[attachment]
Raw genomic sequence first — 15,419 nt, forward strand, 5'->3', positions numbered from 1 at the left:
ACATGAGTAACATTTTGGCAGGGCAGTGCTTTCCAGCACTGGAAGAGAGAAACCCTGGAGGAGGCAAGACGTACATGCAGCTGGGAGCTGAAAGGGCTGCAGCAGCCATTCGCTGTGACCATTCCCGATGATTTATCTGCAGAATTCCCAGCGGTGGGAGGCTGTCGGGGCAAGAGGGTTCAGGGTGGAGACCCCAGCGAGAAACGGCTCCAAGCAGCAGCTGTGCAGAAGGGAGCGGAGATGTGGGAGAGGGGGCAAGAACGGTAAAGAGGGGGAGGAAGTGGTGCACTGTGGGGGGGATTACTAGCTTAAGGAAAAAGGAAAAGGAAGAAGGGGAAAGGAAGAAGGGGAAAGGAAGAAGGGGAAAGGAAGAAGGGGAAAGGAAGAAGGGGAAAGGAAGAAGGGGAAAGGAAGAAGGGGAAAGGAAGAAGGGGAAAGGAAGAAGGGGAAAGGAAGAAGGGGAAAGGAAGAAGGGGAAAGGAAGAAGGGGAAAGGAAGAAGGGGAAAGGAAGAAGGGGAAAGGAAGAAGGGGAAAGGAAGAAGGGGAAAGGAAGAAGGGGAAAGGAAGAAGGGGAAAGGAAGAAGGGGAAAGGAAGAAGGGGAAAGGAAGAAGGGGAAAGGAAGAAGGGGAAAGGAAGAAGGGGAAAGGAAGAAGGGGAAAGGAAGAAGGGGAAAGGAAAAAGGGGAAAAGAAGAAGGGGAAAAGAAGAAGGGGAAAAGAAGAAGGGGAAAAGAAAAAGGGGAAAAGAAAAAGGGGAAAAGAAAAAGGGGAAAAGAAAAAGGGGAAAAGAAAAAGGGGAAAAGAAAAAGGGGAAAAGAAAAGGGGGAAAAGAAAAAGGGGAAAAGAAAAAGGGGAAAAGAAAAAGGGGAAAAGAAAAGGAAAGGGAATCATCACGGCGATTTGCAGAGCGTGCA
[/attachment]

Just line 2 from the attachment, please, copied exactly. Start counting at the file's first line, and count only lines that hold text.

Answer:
ACATGAGTAACATTTTGGCAGGGCAGTGCTTTCCAGCACTGGAAGAGAGAAACCCTGGAGGAGGCAAGACGTACATGCAGCTGGGAGCTGAAAGGGCTGCAGCAGCCATTCGCTGTGACCATTCCCGATGATTTATCTGCAGAATTCCCAGCGGTGGGAGGCTGTCGGGGCAAGAGGGTTCAGGGTGGAGACCCCAGCGAGAAACGGCTCCAAGCAGCAGCTGTGCAGAAGGGAGCGGAGATGTGGGAGAGGGGGCAAGAACGGTAAAGAGGGGGAGGAAGTGGTGCACTGTGGGGGGGATTACTAGCTTAAGGAAAAAGGAAAAGGAAGAAGGGGAAAGGAAGAAGGGGAAAGGAAGAAGGGGAAAGGAAGAAGGGGAAAGGAAGAAGGGGAAAGGAAGAAGGGGAAAGGAAGAAGGGGAAAGGAAGAAGGGGAAAGGAAGAAGGGGAAAGGAAGAAGGGGAAAGGAAGAAGGGGAAAGGAAGAAGGGGAAAGGAAGAAGGGGAAAGGAAGAAGGGGAAAGGAAGAAGGGGAAAGGAAGAAGGGGAAAGGAAGAAGGGGAAAGGAAGAAGGGGAAAGGAAGAAGGGGAAAGGAAGAAGGGGAAAGGAAGAAGGGGAAAGGAAGAAGGGGAAAGGAAGAAGGGGAAAGGAAGAAGGGGAAAGGAAGAAGGGGAAAGGAAAAAGGGGAAAAGAAGAAGGGGAAAAGAAGAAGGGGAAAAGAAGAAGGGGAAAAGAAAAAGGGGAAAAGAAAAAGGGGAAAAGAAAAAGGGGAAAAGAAAAAGGGGAAAAGAAAAAGGGGAAAAGAAAAAGGGGAAAAGAAAAGGGGGAAAAGAAAAAGGGGAAAAGAAAAAGGGGAAAAGAAAAAGGGGAAAAGAAAAGGAAAGGGAATCATCACGGCGATTTGCAGAGCGTGCA